In one embodiment, the template 506 may be equipped with a peripheral edge defined by four side edges of a size and a shape corresponding to that of the support frame 406 shown in FIG. 4. It should be understood that the template 506 may take on any shape or size. For example, the templates may be sized to match various standard sizes of support frames 406. In use, the template 506 is adapted for receiving a pattern 508 thereon. The pattern may take the form of a geometric arrangement, decoration (logo, identifier, etc.), or any other indicia.
With continuing reference to FIG. 5, four circular cut outs 510 are formed in the sheet 502 within the bounds of the peripheral edge of the template 506. Each cut out 510 is formed adjacent to a central extent of a corresponding one of the side edges of the template 506. For reasons that will soon become apparent, the cut outs 510 are adapted for allowing a user to mark an underlying piece of material with a chalk material or the like. This allows the pattern 508 to be aligned on the material prior to the material being attached to the support frame 406.
In various alternate embodiments, the cut outs 510 may take on any number, shape, or form. In the alternative, notches may be formed in the peripheral edge of the template 506 for serving a similar function. It should be understood that any type of alignment designators may be used which is capable of allowing the material to be marked for alignment purposes. For example, the alignment designators may include pre-printed indicia, or indicia printed by the printer 402. In order for the alignment designators to be properly positioned with respect to the pattern, special attention may be given so that the periphery of the sheet 502 is a standard size and shape such that the printer 402 consistently prints the pattern in a central location between the alignment designators.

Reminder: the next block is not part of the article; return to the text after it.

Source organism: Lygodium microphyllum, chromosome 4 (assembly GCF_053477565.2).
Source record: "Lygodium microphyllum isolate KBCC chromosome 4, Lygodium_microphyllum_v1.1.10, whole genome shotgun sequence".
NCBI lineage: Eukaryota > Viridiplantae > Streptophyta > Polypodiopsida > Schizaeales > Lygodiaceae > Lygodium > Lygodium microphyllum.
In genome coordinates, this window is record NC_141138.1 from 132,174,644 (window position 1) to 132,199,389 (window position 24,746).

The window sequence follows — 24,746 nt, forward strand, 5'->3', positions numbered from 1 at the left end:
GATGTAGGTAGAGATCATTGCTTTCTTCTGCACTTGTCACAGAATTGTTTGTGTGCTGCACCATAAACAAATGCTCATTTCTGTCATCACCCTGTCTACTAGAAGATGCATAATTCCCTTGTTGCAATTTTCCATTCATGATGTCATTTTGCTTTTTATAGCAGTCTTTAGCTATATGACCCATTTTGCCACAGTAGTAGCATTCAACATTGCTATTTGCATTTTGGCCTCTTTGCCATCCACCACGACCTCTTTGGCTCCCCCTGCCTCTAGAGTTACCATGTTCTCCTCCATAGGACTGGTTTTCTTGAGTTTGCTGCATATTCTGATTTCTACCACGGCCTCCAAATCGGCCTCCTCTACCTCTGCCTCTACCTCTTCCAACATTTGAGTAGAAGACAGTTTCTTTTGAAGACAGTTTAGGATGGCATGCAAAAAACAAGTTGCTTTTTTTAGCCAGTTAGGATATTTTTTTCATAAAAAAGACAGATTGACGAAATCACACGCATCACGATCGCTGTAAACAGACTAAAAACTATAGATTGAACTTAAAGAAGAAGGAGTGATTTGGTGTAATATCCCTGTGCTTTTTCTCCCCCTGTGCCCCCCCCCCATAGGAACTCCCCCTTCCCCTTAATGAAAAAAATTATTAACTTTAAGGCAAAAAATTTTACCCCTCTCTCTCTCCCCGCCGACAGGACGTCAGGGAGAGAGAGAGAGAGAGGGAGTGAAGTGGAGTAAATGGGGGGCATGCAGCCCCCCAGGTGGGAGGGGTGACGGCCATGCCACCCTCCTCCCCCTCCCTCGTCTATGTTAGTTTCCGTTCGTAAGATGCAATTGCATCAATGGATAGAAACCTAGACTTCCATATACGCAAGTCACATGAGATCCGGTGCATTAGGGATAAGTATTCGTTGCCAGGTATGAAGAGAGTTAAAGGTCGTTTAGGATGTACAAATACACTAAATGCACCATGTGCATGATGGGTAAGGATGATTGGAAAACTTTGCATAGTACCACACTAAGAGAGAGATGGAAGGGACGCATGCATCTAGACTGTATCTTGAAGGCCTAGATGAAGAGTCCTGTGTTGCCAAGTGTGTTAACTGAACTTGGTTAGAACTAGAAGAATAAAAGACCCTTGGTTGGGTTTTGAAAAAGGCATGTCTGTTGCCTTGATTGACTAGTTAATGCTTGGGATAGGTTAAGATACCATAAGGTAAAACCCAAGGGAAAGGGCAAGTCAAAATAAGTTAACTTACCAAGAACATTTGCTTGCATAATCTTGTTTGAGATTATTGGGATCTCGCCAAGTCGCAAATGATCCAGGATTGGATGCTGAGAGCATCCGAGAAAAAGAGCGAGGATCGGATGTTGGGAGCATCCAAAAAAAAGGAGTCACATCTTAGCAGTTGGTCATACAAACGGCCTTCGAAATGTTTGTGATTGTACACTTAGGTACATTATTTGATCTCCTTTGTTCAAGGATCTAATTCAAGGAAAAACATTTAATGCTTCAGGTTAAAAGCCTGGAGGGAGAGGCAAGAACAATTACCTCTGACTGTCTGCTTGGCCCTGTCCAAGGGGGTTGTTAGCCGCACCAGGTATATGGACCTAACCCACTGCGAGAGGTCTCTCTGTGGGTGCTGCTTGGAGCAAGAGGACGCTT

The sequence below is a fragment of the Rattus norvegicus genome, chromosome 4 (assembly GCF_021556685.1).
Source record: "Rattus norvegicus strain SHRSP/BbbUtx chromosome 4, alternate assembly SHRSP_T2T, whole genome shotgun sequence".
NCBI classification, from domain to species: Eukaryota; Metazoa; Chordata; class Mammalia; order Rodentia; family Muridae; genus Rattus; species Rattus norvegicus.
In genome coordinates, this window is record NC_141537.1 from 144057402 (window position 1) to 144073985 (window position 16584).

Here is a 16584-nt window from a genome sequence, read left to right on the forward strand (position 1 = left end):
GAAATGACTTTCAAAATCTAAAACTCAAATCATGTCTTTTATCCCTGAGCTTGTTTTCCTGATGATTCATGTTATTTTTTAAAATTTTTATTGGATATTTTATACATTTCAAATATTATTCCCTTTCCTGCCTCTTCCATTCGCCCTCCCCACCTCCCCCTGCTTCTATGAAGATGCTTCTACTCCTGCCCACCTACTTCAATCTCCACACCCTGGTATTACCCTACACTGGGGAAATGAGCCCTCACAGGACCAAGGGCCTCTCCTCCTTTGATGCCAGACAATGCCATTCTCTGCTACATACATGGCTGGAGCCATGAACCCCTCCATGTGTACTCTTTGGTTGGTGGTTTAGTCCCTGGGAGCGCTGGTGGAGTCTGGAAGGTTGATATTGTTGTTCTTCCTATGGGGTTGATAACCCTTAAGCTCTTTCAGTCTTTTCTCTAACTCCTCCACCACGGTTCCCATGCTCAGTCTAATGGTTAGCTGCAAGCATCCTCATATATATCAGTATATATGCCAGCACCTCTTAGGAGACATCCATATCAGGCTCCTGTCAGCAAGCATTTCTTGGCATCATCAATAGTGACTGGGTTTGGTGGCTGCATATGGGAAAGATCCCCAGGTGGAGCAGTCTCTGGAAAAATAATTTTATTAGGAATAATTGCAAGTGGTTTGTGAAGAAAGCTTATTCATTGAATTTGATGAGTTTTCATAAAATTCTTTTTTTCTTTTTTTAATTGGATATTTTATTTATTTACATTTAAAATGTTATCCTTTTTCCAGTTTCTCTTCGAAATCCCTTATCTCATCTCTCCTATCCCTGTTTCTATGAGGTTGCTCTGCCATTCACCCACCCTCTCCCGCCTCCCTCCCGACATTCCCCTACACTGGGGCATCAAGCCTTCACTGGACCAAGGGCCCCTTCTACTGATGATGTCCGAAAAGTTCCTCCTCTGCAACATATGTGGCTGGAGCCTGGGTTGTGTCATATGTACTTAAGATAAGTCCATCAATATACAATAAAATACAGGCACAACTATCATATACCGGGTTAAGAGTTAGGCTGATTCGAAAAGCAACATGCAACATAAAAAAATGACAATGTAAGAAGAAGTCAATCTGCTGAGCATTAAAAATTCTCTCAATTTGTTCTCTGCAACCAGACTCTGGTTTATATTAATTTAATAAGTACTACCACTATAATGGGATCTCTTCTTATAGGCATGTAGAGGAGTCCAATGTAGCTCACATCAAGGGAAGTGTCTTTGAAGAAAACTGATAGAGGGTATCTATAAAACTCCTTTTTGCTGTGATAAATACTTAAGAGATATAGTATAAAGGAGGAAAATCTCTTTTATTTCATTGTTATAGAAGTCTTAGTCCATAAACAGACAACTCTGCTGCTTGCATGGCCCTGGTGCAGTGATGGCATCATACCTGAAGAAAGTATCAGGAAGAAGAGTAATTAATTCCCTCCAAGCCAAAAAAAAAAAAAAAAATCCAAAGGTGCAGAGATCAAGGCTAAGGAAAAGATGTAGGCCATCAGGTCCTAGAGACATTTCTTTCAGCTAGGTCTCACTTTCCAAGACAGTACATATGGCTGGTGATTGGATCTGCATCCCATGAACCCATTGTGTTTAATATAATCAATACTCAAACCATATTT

Adhered to the top face of the sheet 502 is a removable opaque label 512 that is positioned adjacent to one of the end edges. As shown in FIG. 5, the label 512 extends adjacent to and in parallel with one of the side edges of the periphery of the sheet 502. During operation, the label 512 is adapted for being removed from the sheet 502, and re-adhered to the template 506 within the peripheral edge thereof.
The label 512 functions to convey various information such as the file name under which the pattern 508 is stored on the computer 404, the date in which the pattern 508 was last saved in the computer 404, the color scheme associated with the pattern 508, and/or any other type of information relating to the pattern 508. As is known in the art, the color scheme allows a user to decipher what color the various portions of the pattern 508 are to be embroidered.
FIG. 6 is a flowchart illustrating the method 600 for facilitating embroidery alignment in accordance with one embodiment of the present invention. As shown, the sheet 502 of transparent material is provided in operation 602. As set forth earlier, the sheet 502 has a template 506 formed thereon. Next, in operation 604, the sheet 502 is positioned in the printer 402, and the pattern 508 is printed on the template 506 of the sheet 502 using a computer program. During such printing step, various information is also printed on the label 512 of the sheet. Resulting is the sheet 502 shown in FIG. 5.